With respect to (ii), Draper has at least four pieces in preparation. In one paper ("A New Theory of Intrinsic Probability"), Draper develops a theory of intrinsic probability for use in Bayesian probability arguments, and argues that it's more plausible than Richard Swinburne's theory of intrinsic probability. The other three works look to be "application" pieces. In one of these ("Evolution and the Problem of Induction"), Draper raises a worry for naturalists re: the problem of induction. He then uses his new theory of intrinsic probability to answer it. In another, ("Why Theists Bear a Heavy Burden of Proof"), Draper argues that the intrinsic probability of theism is low, and thus theism bears a heavy burden of proof to make its case. The third application piece critiques probabilistic arguments for theism. The piece will be an entry in the new (revised and massively expanded) edition of The Blackwell Companion to Philosophy of Religion. Notably, Draper is co-editing the new edition (with Charles Taliaferro, taking up the editorial role of the late Phillip Quinn).

With respect to (iii), Draper is working on a paper (originally delivered at the 2006 APA Central Division Meeting) that distinguishes between philosophy of religion on the one hand, and atheistic and theistic apologetics on the other. His central contention is that there has been too much of the latter and not enough of the former in contemporary philosophy of religion.

Hume's Version of the Problem of Evil in Part XI of the Dialogues

The version in Part XI can be expressed as follows: 

There are four major causes of natural evil in the world: 

1. Pleasure and pain as the mechanisms of species preservation: Why pain? Prima facie, the same end could be achieved by via the mechanisms of pleasure and its diminishment in the appropriate circumstances.[1]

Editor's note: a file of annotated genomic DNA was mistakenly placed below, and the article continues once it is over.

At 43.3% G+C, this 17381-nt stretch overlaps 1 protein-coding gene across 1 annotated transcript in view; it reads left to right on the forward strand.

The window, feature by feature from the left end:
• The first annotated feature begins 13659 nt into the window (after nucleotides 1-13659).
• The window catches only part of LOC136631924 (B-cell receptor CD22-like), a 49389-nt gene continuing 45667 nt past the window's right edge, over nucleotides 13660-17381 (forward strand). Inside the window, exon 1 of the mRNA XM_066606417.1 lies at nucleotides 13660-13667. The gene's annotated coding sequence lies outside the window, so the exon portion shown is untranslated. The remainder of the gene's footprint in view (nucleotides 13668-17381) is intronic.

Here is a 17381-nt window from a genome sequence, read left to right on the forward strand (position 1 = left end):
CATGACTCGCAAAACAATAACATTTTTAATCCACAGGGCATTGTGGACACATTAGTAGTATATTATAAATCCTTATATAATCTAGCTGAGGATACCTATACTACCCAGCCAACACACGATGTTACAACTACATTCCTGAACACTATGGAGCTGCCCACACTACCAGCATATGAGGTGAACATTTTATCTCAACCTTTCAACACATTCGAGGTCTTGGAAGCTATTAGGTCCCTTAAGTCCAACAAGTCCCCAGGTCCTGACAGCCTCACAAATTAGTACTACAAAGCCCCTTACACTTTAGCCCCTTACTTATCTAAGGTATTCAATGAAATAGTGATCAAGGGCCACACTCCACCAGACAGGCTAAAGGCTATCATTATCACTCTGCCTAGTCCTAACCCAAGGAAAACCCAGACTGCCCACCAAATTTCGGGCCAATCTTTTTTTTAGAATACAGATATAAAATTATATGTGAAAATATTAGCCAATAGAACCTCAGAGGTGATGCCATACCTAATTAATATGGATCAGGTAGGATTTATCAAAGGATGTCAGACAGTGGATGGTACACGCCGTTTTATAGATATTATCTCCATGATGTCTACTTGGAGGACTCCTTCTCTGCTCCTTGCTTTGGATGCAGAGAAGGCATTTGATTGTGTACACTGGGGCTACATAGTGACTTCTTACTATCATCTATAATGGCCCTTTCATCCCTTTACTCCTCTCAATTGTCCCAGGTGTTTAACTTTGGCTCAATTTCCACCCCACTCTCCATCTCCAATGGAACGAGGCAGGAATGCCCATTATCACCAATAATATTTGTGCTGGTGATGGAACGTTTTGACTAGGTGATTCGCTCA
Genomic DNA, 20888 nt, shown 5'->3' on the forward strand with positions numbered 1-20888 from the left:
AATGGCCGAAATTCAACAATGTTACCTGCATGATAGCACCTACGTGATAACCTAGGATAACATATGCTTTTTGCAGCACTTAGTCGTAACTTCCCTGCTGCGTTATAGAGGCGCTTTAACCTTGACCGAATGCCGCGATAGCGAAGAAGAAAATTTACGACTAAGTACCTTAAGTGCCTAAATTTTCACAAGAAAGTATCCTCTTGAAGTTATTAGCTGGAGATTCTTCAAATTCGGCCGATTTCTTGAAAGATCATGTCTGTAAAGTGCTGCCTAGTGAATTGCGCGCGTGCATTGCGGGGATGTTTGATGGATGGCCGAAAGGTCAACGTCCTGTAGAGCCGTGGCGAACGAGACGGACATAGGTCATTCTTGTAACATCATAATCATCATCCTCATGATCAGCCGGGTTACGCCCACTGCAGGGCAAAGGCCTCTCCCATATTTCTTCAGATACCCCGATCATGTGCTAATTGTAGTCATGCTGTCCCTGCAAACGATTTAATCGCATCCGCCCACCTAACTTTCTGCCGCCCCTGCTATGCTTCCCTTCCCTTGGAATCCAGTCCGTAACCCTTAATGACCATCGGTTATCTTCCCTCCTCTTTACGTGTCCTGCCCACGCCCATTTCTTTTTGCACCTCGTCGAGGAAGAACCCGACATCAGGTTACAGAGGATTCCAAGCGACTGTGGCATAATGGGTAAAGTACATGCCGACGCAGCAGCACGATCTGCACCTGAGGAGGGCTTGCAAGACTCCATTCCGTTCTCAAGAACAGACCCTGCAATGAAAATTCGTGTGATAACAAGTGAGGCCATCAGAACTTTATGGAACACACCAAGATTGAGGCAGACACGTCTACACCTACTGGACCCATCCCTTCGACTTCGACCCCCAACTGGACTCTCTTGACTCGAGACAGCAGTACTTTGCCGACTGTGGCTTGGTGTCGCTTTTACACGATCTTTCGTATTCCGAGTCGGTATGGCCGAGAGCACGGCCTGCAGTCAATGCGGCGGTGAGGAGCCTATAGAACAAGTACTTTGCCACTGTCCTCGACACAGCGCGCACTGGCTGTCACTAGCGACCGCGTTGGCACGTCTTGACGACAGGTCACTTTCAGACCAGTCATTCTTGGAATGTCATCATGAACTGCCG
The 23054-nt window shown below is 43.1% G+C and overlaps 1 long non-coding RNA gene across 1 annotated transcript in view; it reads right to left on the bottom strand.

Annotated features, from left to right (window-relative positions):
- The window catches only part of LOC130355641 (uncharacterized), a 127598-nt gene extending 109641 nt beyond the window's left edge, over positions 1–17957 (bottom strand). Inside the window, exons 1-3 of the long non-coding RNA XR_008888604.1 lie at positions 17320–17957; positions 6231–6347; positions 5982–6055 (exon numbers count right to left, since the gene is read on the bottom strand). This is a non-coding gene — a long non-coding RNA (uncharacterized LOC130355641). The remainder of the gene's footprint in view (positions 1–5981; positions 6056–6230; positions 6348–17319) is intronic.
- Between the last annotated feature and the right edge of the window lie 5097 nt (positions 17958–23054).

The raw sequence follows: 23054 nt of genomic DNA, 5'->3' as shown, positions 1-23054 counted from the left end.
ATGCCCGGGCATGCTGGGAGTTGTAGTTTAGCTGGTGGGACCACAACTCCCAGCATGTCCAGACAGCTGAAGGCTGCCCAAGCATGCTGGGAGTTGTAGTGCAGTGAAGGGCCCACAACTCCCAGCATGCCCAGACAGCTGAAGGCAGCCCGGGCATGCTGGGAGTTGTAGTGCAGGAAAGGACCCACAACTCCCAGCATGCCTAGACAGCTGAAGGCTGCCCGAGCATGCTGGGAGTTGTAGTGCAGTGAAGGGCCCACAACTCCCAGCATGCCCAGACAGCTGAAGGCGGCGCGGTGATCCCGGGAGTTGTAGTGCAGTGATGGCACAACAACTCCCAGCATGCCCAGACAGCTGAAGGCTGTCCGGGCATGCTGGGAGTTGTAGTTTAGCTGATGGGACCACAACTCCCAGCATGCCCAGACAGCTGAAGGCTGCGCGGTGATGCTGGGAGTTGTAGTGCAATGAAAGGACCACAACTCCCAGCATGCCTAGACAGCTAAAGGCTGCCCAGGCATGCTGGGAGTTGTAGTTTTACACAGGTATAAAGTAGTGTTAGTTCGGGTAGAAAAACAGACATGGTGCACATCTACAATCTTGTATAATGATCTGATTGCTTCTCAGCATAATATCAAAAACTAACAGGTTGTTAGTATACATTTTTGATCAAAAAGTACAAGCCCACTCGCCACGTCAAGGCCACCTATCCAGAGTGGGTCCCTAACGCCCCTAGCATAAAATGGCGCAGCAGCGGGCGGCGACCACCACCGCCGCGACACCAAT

2. Laws of Nature: Granted, humans and the other animals might well need the world to exhibit a fairly high degree of regularity for a recognizable and decent life, and natural laws provide such regularity. But prima facie, the requisite degree of regularity is compatible with God's frequent direct intervention in the world to prevent apparently gratuitous suffering and enable flourishing. And prima facie, it would’ve been much better for humans and animals if God frequently intervened in nature to achieve such ends (perhaps incognito, if that is required to achieve his aims).[2] 

3. The frugal distribution of powers and faculties among humans and animals: Relatively few sentient creatures have a quality of life that can be properly characterized as 'flourishing'. In fact, the quality of life for very many sentient creatures scarcely rises above the minimum required for survival and reproduction. Indeed, most creatures languish for at least a significant portion of their lives. The presence of an advantageous ability in a human or an animal is almost always offset by the lack of one or more other abilities that would allow them to flourish. It appears that the bulk of human and animal suffering could be avoided if they were endowed with just a slightly larger variety of traits and abilities -- or even just a slight improvement of those they do have. Prima facie, then, the aims of nature do not include the flourishing of living things, but only their mere propagation and preservation.[3]